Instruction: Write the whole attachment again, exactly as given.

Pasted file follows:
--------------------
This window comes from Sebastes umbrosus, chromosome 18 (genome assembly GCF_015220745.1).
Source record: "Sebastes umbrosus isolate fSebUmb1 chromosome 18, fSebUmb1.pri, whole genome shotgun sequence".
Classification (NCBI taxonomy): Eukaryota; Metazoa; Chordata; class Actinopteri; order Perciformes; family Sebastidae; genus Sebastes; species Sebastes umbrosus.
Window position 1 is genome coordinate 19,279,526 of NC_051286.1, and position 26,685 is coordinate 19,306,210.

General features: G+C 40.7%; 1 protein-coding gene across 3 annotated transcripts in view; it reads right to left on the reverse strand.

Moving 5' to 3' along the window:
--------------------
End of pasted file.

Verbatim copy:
This window comes from Sebastes umbrosus, chromosome 18 (genome assembly GCF_015220745.1).
Source record: "Sebastes umbrosus isolate fSebUmb1 chromosome 18, fSebUmb1.pri, whole genome shotgun sequence".
Classification (NCBI taxonomy): Eukaryota; Metazoa; Chordata; class Actinopteri; order Perciformes; family Sebastidae; genus Sebastes; species Sebastes umbrosus.
Window position 1 is genome coordinate 19,279,526 of NC_051286.1, and position 26,685 is coordinate 19,306,210.

General features: G+C 40.7%; 1 protein-coding gene across 3 annotated transcripts in view; it reads right to left on the reverse strand.

Moving 5' to 3' along the window: